Interview with writer Anthony Fairweather

Hello Readers!

            Did my last post peak your curiosity? If yes, (and of course the answer is yes!) then do I have a treat for you! I was lucky enough to be able to as the writer of the Camden Fringe play “Nuclear Winter.” Some questions about his play, his writing history, and what he plans for the future.

A- Can you explain a little bit about your writing background?

I started when I began writing poems as a way of coping with a breakdown that I had. All the poems were about my mental state and some of them appear in the play. I found writing the poems very helpful and as time passed I started to write lighter stuff, which I started to perform at open mike poetry events. Later I joined a scriptwriter’s workshop run by a wonderful lady called Angela Street where I learnt more about the ins and outs of the scriptwriting process, and following the suggestion of an actor who I met through them I ended up writing this play.

A- In the program it mentions that the play is based on real events, can you go into a little more detail about that?

The play is based on various events that have happened to me throughout my life as a result of the mental issues I have had. The play looks at the different ways that various people have reacted towards me because of who I am and what they perceive me to be. The back-story of one of the other characters (Jenny) is based on an interview I conducted with a friend of mine who was also a member of the above-mentioned scriptwriter’s group.

A- Explain the message you are trying to send audiences with this piece (if any).

I want to try and show the reality of mental illness in contrast to some of the many myths that some people believe about it. Mental illness is one of the last great taboo subjects and yet statistically 1 in 4 of us will have to cope with at some point in our lives. That contrast is quite mystifying.

A- Can you explain the process you went through in creating this play?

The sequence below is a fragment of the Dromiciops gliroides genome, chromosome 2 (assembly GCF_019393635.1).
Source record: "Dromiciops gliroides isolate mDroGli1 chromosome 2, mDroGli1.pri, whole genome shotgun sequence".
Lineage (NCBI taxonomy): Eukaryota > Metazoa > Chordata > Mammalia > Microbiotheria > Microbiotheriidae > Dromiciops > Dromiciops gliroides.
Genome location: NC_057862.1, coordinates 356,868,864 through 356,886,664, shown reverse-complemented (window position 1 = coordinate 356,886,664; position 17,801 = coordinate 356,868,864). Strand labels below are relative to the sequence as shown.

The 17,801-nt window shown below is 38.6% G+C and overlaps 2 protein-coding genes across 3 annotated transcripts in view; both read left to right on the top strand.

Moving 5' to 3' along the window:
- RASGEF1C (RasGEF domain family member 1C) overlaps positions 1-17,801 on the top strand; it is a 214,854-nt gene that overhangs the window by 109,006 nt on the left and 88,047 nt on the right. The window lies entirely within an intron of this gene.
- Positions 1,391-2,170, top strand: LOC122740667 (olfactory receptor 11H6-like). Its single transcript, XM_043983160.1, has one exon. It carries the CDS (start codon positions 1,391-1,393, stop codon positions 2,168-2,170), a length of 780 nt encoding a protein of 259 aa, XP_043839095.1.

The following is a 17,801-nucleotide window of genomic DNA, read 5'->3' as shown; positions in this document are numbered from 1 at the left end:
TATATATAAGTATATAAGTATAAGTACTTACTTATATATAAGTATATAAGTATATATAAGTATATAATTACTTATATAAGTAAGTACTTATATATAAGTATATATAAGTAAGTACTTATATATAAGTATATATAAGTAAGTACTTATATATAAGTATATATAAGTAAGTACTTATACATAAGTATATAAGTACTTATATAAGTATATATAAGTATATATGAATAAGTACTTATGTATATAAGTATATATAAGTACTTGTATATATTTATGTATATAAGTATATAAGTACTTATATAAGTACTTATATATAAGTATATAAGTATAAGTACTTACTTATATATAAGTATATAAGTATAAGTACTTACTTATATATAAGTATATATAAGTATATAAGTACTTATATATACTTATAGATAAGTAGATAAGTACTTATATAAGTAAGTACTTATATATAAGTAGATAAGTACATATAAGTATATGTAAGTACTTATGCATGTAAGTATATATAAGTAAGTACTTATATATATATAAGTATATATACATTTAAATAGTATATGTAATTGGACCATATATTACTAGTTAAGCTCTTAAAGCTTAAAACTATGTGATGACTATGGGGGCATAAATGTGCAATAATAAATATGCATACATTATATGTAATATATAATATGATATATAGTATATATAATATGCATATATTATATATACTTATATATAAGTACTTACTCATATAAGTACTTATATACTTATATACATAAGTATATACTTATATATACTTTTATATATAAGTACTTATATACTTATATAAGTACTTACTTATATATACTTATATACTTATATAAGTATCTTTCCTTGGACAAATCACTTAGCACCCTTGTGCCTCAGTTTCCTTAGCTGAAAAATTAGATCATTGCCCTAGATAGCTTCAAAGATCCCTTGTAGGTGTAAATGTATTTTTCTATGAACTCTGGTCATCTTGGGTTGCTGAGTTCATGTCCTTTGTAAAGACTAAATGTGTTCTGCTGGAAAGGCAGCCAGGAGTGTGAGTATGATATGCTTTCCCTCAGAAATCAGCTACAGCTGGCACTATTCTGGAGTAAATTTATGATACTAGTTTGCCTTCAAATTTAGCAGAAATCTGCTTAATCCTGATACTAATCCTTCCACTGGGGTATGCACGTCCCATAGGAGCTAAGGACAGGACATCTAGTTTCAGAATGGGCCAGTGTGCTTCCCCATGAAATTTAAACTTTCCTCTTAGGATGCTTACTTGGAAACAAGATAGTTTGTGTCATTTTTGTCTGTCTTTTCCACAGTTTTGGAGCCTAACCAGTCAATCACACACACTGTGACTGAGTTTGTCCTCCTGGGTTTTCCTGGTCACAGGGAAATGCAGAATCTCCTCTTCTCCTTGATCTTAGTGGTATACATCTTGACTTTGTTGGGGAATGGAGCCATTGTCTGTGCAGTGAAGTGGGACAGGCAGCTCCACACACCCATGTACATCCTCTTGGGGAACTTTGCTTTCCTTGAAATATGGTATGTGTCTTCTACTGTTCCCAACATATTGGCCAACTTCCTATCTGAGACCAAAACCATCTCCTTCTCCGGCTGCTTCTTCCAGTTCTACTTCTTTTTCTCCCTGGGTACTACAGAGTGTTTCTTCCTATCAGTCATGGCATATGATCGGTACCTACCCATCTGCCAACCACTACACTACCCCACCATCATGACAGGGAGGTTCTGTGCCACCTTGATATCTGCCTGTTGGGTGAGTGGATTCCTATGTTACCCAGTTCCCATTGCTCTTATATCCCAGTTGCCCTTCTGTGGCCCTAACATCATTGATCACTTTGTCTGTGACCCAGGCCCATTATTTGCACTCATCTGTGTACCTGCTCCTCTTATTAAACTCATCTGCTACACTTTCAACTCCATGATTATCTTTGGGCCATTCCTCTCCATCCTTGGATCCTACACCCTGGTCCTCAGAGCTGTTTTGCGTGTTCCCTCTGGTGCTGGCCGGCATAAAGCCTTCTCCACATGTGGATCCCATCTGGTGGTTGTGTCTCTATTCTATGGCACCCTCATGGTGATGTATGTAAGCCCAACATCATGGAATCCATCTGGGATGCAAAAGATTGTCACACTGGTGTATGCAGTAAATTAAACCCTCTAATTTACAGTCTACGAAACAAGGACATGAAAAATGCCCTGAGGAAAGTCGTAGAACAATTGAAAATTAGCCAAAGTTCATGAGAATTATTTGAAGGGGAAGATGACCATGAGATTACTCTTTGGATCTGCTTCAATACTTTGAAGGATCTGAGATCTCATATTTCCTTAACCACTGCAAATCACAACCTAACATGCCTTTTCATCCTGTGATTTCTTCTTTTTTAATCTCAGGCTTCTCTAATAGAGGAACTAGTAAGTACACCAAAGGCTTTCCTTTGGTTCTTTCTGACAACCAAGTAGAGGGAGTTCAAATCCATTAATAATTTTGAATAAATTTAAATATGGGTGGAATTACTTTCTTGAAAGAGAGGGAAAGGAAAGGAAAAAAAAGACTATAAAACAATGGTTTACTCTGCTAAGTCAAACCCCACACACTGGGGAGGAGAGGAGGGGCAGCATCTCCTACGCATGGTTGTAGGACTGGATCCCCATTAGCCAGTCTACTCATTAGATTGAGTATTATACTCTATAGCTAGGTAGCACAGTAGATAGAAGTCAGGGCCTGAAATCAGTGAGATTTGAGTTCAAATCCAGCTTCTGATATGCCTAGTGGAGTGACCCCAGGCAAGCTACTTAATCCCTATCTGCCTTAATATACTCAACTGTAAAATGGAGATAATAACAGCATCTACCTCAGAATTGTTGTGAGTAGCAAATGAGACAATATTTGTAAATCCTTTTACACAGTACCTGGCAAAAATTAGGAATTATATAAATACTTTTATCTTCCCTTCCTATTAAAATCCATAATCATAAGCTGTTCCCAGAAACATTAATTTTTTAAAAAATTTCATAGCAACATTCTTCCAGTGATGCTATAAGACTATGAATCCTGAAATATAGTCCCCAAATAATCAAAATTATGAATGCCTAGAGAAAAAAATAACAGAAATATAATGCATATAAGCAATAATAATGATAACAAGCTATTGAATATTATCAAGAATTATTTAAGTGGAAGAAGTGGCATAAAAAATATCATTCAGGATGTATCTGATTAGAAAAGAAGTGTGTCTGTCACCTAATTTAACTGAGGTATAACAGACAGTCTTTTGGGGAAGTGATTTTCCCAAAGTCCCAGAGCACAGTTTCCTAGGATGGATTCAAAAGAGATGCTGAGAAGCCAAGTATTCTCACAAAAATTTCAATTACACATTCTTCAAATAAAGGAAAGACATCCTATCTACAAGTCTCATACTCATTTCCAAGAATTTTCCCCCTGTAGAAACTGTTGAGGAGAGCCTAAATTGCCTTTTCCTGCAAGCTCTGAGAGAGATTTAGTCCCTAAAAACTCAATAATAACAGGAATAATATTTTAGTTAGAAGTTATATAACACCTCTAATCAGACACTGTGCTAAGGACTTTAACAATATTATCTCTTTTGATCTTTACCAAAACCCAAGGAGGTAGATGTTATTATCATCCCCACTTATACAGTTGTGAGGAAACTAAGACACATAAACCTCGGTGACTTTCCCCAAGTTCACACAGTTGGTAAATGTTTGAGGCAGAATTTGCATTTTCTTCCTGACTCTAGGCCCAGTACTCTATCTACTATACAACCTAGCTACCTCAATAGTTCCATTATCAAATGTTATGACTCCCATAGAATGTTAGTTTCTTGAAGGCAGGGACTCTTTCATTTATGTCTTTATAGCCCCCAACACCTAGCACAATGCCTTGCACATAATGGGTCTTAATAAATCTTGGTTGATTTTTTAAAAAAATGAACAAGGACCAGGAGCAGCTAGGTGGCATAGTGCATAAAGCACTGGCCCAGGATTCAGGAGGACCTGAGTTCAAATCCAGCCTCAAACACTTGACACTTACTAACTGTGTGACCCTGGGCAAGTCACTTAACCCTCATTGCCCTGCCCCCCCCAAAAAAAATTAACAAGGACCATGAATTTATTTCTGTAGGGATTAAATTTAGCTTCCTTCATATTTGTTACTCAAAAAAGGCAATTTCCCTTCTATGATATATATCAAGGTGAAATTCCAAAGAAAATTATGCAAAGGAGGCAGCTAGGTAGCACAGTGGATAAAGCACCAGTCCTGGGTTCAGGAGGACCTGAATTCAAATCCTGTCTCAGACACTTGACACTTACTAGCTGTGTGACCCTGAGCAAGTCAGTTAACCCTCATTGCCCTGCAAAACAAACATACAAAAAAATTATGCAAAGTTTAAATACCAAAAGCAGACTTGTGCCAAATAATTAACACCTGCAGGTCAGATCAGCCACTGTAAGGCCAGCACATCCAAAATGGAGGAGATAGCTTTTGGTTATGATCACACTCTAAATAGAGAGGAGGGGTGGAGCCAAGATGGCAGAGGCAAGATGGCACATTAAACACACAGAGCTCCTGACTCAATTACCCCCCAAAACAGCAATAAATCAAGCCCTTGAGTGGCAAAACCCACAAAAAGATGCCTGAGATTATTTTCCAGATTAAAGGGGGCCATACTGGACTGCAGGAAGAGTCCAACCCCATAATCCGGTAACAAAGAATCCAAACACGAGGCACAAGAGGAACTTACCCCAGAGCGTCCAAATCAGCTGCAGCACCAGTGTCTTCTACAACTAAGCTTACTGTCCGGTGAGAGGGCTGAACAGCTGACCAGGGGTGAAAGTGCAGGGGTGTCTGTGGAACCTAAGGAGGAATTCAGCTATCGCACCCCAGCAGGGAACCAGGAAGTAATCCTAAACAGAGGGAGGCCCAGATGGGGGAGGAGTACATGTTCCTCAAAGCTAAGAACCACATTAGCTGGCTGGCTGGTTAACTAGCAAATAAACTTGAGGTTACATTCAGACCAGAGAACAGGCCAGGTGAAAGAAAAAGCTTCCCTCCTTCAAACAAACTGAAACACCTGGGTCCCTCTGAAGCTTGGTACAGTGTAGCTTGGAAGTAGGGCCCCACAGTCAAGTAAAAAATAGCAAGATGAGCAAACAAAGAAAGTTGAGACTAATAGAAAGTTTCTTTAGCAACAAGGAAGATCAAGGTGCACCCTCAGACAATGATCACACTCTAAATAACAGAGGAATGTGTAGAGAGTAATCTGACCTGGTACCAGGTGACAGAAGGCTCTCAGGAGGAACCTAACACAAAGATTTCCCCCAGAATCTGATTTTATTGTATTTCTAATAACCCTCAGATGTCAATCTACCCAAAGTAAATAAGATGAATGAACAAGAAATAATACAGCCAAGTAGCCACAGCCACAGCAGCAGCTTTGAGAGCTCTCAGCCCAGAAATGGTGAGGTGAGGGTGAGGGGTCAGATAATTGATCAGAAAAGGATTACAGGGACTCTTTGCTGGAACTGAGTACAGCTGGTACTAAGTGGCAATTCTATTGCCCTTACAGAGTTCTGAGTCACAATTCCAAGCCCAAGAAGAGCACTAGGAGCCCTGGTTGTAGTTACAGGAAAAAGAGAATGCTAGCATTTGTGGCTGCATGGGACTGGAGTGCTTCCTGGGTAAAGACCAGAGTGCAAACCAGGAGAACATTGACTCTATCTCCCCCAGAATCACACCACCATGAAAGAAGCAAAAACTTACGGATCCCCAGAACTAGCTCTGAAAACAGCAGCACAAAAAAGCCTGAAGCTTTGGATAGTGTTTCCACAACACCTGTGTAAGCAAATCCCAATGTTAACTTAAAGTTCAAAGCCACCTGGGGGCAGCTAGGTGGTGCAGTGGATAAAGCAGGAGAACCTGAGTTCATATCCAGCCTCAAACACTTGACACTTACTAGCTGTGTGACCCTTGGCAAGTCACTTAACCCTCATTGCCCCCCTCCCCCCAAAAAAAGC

The process was a gradual one. I started writing the play when I was a member of the above-mentioned scriptwriter’s group, and every so often I was able to workshop small sections of it in front of an audience. Later on I moved to London and through weird series of coincidences I came to know Lennie Varvarides who helped me workshop more of the play at her Sunday Surgery group. We worked on it (on and off) with various directors and actors for about a year or so, editing the script and making refinements to it. 

A- How were you able to get your work into the Camden Fringe? Can you describe the process a little bit?

The Camden Fringe Festival is an annual event and it was a case of applying, then finding a venue, finding people, and then doing all of the preparatory work for it. It is quite hard work to sort all of the tasks involved, and Lennie was invaluable with help and advice as it is the first time I have organized anything like this.

A- I see there was a separate director working on this piece. Did you also put in your direction or did she do all of it? Also, how do you feel about the choices made throughout the play? (Anything that you liked or hated about the sound, staging, way flashbacks were introduced, etc.)

I was always free to make suggestions about how things could be done and to explain how I had seen things “in my mind’s eye”. Alice Williams (the director) was happy to listen to me, but there were several occasions where she was able to do things differently to how I had envisaged, but make the play better as a result. Some of things in the original script had to be cut for reasons of timing and there were some things that I was sad to have to leave out, but it was a case of having to. Alice made the final choice on these things, and I am glad she did, as she was able to look at the play from a more objective stance.

A- How did you feel about the finished product?

Very happy.

A- Do have anything planned for the future (either with this work or with future plays)?

I am considering the future right now. I have enjoyed this experience immensely owing to the goodwill, support and downright hard work of all the people who have worked with me over the development of the play and in particular Alain English, Siobhan Schulz, Ed Degaentano, Anna-Maria Geogiades, Alice Williams, Elaine Lau, Lennie Varvarides, Kaz Bielecki, the National Autistic Society and the Arts Council who have made this production of it happen. I certainly want to take things further.

Thank you to Lennie Varvarides and Anthony Fairweather for making this interview possible!

Till next time!



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